Norman Armstrong, partner, Grant Thornton, takes a look at the forces driving the aerospace industry to success in the 21st century.
Long recognised as the home of British aerospace, from the first powered flight through to the development of advanced technologies such as the jet engine and carbon fibre, the South East continues to have a strong presence in the sector; albeit one that’s less about manufacturing and more about engineering, design and innovation.
Over the past 18 months, Grant Thornton, Hampshire County Council and the University of Southampton have joined together to research the successes and challenges of the sector. We recently opened up our findings to 45 business leaders at the Aviator Hotel in Farnborough, to discuss how a thriving and diverse aerospace and defence sector could play an even more influential and expansive role in the development of the ‘Innovation South’ economic region.
With multiple opportunities emerging across AI, augmented reality, digitalisation, autonomy, drone technologies, and space – to name but a few – the market segments and routes to product are blurring, and innovation and development of new products and services are being widely demanded. The recent Farnborough International Airshow was a prime example of the tremendous innovation and capabilities that exist in the region.
There’s no question that businesses are working to exploit these opportunities. Our research highlights over 12,000 businesses, employing over 100,000 people,which have grown the industry at an average rate of 6.2% per annum since 2011, significantly outpacing UK GDP growth. 62% of these businesses are based across four key clusters – Solent, Farnborough, Gatwick and Dorset. We also identified 140 ‘hyper-growth’ businesses – those posting 20% plus annual growth over three years, along with a further 160 with the potential to do the same, many located in the Solent and Farnborough area.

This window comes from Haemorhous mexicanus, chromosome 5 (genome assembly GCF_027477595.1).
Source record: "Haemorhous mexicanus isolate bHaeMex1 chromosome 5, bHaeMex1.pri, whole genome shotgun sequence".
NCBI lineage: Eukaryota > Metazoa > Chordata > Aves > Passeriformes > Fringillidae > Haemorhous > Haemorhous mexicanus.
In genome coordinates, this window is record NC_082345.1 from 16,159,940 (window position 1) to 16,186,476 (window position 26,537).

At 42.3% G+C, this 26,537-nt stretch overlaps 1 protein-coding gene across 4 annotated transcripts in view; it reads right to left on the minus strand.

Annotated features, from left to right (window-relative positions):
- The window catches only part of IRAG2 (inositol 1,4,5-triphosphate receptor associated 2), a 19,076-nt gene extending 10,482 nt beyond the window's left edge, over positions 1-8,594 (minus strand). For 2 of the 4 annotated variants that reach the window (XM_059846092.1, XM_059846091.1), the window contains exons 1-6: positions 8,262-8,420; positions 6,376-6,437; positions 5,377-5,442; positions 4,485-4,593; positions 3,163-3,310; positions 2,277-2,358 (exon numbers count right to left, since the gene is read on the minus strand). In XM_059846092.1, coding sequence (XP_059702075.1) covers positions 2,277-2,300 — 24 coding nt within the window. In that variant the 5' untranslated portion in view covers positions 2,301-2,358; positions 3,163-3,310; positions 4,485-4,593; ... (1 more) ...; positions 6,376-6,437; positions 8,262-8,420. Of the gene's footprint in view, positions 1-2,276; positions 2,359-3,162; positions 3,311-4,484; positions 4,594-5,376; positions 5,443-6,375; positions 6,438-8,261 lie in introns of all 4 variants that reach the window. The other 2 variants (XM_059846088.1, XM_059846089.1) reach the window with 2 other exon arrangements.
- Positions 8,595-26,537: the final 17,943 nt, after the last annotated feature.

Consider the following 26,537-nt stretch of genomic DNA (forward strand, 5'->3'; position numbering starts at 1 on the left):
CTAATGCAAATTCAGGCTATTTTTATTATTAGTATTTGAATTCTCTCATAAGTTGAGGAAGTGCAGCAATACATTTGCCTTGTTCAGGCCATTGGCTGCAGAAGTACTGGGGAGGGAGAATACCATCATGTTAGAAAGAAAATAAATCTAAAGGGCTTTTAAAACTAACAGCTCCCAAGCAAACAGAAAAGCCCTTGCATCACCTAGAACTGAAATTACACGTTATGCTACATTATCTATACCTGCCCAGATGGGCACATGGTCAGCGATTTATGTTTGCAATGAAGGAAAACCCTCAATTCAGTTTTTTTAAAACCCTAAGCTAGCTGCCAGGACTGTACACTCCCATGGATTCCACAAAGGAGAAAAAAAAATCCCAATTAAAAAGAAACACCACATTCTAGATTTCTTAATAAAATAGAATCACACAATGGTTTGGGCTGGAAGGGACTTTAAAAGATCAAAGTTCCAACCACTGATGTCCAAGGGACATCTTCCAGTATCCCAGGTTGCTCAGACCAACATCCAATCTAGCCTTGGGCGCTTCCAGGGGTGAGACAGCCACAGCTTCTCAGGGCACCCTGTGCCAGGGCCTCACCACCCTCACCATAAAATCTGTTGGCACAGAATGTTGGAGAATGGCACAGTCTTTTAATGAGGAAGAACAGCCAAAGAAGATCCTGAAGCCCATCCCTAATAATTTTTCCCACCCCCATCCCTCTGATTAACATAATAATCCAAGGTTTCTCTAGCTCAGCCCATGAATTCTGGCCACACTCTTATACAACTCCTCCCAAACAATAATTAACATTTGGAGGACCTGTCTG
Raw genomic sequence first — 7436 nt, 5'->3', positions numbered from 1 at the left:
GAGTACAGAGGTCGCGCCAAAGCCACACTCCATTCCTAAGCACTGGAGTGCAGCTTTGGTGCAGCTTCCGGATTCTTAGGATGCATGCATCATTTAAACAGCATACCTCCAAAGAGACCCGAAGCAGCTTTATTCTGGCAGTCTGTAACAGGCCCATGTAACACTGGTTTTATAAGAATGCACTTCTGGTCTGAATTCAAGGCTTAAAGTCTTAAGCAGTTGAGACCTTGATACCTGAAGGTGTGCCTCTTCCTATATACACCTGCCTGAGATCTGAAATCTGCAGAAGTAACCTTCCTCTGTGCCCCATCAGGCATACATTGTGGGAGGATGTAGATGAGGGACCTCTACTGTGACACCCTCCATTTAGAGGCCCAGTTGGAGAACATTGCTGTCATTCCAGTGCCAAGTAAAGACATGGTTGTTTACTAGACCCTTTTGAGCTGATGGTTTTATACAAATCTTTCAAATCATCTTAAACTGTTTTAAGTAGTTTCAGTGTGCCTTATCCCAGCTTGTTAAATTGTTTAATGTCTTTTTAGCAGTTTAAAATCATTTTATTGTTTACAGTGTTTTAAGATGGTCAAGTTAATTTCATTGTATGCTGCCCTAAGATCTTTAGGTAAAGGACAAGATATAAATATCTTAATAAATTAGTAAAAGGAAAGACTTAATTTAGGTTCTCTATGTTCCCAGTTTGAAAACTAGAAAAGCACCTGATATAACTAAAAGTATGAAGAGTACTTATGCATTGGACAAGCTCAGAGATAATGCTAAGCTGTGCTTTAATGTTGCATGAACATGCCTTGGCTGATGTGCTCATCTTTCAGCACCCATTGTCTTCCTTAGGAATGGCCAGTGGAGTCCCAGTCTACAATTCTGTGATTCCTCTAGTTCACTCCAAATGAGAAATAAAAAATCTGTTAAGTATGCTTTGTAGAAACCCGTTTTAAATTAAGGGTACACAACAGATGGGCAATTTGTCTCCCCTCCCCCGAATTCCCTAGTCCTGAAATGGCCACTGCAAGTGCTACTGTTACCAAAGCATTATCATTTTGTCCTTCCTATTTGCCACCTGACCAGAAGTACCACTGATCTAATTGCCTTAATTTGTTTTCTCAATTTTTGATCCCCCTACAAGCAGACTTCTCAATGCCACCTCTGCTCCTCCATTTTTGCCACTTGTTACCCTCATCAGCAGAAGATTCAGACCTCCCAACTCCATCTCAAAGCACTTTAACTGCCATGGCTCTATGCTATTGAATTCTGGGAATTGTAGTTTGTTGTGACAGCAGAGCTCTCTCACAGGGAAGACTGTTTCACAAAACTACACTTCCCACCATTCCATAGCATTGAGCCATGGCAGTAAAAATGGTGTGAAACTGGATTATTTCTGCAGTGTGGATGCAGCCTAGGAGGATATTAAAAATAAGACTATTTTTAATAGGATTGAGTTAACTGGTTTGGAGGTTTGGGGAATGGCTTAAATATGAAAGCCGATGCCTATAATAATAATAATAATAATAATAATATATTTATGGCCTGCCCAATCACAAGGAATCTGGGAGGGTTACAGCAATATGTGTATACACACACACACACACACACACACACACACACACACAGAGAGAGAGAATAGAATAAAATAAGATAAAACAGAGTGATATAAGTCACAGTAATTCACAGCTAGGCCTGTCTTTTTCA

However, there are challenges facing the sector, highlighted by the in-depth debate we had with leaders from across the aerospace and defence ecosystem. Skills and talent were a huge concern for everyone in the room and a clear challenge facing the industry as a whole, but the disconnected nature of the industry across the region and it’s capability to meet the speed of change was also hot debate. Whilst international growth has been significant for many, the global competition is intense. To compete, the future needs of the sector demand significant and systematic change in skills development at all levels, along with greater connectivity and collaboration.
Uncertainties regarding Brexit, rapidly shifting global and market dynamics, technological advancements and the ‘hollowing out’ of traditional segments all complement the sector specific issues to present a potential ‘perfect storm’ of challenges to the industry. So where do we go from here?
During our debate, there was a clear consensus that education and businesses could work even more closely together to develop skills at all levels. To reach out to the next generation of engineers, technicians and developers much earlier – capturing the imagination of youngsters before they are 10 years old. While challenging, there was confidence that solutions were there to be grasped, and with Airbus and Gulfstream among those agreeing to explore how they might work more closely with education providers, we can expect step change in the near future.
All the evidence points to there being both significant challenges and opportunities. To be successful, this sector – and our region – must recognise the challenges ahead. By addressing the individualism and disconnection that exists, trading on the sector’s excellence and innovation, we can come together to create a common sense of purpose and direction for the industry across our region, and beyond.